LGBTQ+ History Month
LGBTQ+ History Month
Today is the first day in the LGBTQ+ History Month, celebrated during the month of October.
LGBTQ+ History Month aims to recognize important moments and achievements in the history of lesbian, gay, bisexual, and transgender people. Because LGBTQ+ History Month is not as well known as Pride Month in June, Pride Palace decided to answer some key questions in learning about the 31-day celebration. Here are some things you should know about LGBTQ+ History Month:
How did LGBTQ+ History Month begin?
LGBTQ+ History Month was created back in 1994 by Rodney Wilson, a Missouri high school history teacher. Wilson wrestled with his sexuality for a while until he learned and read all about LGBTQ+ history, which gave him “self-confidence as a gay person.” Given his own journey, Wilson then believed a month should be dedicated to the teaching and celebration of gay and lesbian history. With the help of other teachers and community leaders, Wilson selected the month of October because this is when schools are in session in addition to several traditions, like National Coming Out Day on Oct. 11, occurring during the month.
Very soon, the month received support from organizations such as GLAAD and the Gay, Lesbian and Straight Education Network (GLSEN). It went on to receive support from the Human Rights Campaign, the National Gay and Lesbian Task Force, the National Education Association, and more. In 2006, the Equality Forum, an LGBTQ+ civil rights organization with an educational focus, assumed responsibility for providing content, promotion and resources for LGBTQ+ History Month.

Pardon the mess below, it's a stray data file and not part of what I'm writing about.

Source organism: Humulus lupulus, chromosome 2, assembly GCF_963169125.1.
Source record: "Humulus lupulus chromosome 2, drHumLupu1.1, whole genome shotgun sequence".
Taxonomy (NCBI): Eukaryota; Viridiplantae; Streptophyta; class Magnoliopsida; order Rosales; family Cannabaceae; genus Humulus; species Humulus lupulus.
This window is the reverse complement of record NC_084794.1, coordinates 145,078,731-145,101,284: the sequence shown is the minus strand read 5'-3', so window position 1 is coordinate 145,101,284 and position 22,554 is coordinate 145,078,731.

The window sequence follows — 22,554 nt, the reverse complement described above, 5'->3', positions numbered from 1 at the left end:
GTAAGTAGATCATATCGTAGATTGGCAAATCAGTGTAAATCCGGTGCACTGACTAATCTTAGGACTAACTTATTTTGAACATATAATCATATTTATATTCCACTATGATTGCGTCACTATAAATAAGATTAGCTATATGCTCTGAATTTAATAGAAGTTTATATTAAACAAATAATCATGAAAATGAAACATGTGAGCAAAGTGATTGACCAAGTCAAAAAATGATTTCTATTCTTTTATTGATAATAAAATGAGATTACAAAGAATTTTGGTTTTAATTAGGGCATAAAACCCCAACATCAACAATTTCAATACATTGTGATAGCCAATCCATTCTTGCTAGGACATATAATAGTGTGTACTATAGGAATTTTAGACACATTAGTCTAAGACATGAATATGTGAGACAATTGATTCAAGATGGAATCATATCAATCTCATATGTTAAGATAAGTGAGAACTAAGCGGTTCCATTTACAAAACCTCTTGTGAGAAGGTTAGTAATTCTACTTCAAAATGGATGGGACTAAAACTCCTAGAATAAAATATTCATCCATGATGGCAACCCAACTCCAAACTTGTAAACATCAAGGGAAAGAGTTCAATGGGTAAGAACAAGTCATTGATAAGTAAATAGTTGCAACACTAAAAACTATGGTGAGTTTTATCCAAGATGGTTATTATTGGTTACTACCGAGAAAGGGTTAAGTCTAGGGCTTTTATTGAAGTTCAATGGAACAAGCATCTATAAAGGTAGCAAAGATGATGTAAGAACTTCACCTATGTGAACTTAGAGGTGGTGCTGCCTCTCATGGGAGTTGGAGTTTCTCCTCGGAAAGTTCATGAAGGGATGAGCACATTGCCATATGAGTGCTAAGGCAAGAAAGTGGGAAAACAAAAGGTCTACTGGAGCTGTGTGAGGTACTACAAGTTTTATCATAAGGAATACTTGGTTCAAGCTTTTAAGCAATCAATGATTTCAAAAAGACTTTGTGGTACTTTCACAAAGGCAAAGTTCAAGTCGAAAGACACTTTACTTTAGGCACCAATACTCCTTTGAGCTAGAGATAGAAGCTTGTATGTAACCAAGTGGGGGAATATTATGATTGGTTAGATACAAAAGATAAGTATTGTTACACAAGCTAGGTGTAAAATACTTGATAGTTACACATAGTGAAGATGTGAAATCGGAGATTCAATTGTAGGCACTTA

What is celebrated throughout the month?
- National Coming Out Day: Oct. 11
Every year on National Coming Out Day, we celebrate coming out as lesbian, gay, bisexual, transgender or queer (LGBTQ+). The day serves as a reminder that we have the power of and strength for coming out, should we choose to do so.
- Anniversary of Matthew Shepard’s murder: Oct.12
Matthew Shepard was a 21-year-old gay student at the University of Wyoming who was brutally attacked and tied to a fence in a field outside of Laramie, Wyoming on Oct. 7, 1998. Although he made it to a hospital, the wounds were too severe, and Shepard died on Oct.12. This hate and discrimination need to stop, which is why LGBTQ+ History Month works on spreading awareness and education.
- Anniversary of the first march on Washington by LGBTQ+ people in 1979: Oct. 14
The national demonstrations and protests for the rights of the LGBTQ+ community started with the National March on Washington for Lesbian and Gay Rights on October 14, 1979. It is estimated that 200,000 people were in attendance.
- Spirit Day: Oct. 21
First honored in 2010, Spirit Day is an annual awareness day that invites people across the United States to wear purple in support of LGBTQ+ youth.
- Ally Week: Nov. 1-5
Although Ally Week is not in October, the week is considered part of LGBTQ+ History Month, as it promotes education and awareness. Ally Week celebrates allies against LGBTQ+ bullying.
Finally, LGBTQ+ History Month also celebrates the achievements of 31 lesbian, gay, bisexual or transgender icons during the 31 days in October. Each day in the month, a new LGBT icon is featured with a video, bio, bibliography, images, and other resources. Find out the 2021 icons here!
Final thoughts: We need to promote and advocate for pride every day of the year. However, the month of October is specifically aimed at celebrating and teaching LGBT history around the United States. Remember, Pride Palace community, knowledge is power. During this month, make sure to learn all that you can about the LGBTQ+ community, educate yourself and others, and promote pride!
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